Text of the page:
Later in the afternoon, we motored west from Windy Bay to Sac Bay in De La Beche inlet. 52 32.0063 N 131 40.5520 W

Find an online map of Haida Gwaii to see the location of the villages. If you don't see the anchorages on the map, try searching for the lat/longs given in Google Earth or Open CPN.

Friday, July 18, 2014

Skedans Village - Haida Gwaii

It's been a while since we've made blog posts. We can post text via radio, but photos will have to wait until we have wifi, maybe sometime on Vancouver Island.

Early on 12 July we left Queen Charlotte City (QCC) for Sandspit Marina to fuel up. The tide was very low (more than 20ft from the high), so the small marina was a forest of tall pilings. Under calm & sunny skies we motored (again) out over the bar. Our first stop was the former Haida village known as Skedans. As we dinghied in, a family of orcas passed between our dinghy and Jarana. .There are numerous totem and morturary poles. (great photos to post later) Each village site has watchmen onsite. When we came ashore, a young couple were baiting large hooks with salmon meat to catch halibut. Nicholas gave us a great tour with much historical explanation. Historically, the two main Haida clans are Eagle and Raven. Nicholas' ancestors were from Skedans, and he knew his grandparents. Many in his greatgrandparents' generation vacated the island villages after a devastating smallpox epidemic in the early 1900s. Most survivors were taken in by the Skidegate village. Many children were sent to the notorious boarding schools far away to be stripped of their native culture and language.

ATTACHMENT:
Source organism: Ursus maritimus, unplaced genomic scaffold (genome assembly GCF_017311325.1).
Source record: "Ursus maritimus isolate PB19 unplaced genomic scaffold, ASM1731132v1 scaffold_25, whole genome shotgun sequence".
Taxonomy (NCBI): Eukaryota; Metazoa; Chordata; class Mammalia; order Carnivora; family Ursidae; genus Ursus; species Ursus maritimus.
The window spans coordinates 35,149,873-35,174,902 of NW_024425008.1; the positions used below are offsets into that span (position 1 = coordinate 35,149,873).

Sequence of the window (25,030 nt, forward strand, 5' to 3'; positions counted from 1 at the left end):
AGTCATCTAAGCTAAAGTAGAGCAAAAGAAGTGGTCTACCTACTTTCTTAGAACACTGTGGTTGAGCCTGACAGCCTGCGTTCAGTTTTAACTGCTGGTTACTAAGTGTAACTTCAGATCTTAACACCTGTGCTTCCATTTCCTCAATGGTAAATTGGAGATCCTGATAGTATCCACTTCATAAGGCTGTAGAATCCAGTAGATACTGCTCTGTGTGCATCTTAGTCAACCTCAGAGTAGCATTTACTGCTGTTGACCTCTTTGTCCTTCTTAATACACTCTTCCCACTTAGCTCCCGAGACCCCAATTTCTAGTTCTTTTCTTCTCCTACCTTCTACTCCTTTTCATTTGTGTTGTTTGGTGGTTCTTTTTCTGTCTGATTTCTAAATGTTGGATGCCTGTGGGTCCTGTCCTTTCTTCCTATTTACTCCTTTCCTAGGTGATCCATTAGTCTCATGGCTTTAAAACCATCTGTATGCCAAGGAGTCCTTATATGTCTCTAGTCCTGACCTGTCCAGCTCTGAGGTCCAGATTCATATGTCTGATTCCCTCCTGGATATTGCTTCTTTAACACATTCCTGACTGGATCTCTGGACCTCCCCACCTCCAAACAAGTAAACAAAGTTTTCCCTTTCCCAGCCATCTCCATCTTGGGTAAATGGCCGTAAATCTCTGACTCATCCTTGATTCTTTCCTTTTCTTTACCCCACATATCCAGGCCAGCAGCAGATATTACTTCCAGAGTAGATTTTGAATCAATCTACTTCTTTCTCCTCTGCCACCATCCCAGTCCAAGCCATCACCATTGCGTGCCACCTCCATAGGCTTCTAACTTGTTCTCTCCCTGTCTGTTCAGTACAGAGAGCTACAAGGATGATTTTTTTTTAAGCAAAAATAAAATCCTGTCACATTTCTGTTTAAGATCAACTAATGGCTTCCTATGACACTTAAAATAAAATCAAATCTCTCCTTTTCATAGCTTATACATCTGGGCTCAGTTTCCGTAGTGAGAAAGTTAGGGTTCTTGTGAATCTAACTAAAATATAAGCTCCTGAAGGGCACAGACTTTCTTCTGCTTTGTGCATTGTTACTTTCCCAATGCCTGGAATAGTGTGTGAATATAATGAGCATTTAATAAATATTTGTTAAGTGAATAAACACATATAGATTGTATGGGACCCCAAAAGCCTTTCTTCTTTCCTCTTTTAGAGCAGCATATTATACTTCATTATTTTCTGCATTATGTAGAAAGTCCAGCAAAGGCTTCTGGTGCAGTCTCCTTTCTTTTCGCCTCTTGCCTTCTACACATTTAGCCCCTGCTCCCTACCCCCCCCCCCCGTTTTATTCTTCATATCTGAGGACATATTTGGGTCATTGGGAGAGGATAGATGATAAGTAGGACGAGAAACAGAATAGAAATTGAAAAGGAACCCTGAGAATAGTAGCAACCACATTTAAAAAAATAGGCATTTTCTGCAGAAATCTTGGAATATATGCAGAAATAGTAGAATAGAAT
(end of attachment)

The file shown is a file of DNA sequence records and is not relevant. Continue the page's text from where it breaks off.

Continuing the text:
The Haida lived in longhouses. Interestingly, it was traditional for each clan to assemble the houses of the other clan, and they had to be raised in one day. They used logs for posts and beams, and planks for walls, floors and roofs. There are many remaining large poles and beams, but they are swathed in moss, so it's difficult to see the carvings. There are many remaining mortuary poles, tall and thick with cutouts in the top for boxes of remains, all long gone now. Many artifacts and poles have been removed to museums far and wide. Some remains are being repatriated.

The Haida Nation posts watchmen at each village site to protect and explain the remaining artifacts. They are very interesting and give us a warm welcome when we arrive. There were a couple large sailboats that host tourists to visit the area standing off Skedans when we arrived. The watchman sites usually limit the number of concurrent visitors to 12, but so far, it's just been us.

After our visit, we motored a few miles to the Limestone Islands to anchor overnight. We saw a couple kayaks along the shore and a converted fishing boat anchored for the night as well. It was the last time, so far that we've shared an anchorage. Limestone Bay has a lovely long, sandy beach. So the next morning we dinghied ashore for a walk and some exploring. There was a vacant kayak camp with tent platforms, kitchen benches and other conveniences.

K

Saturday, July 12, 2014

Over the Horizon to Haida Gwaii

On Tuesday, we left the busy port of Prince Rupert and motored (again) out towards a jumping off point.  After a long afternoon and a false attempt at Larson Bay, a recommended stop, we picked our way through a rocky path to Griffin Bay.  Loon song greeted us and it was a good anchorage among beautiful, peaceful and solitary scenery overnight.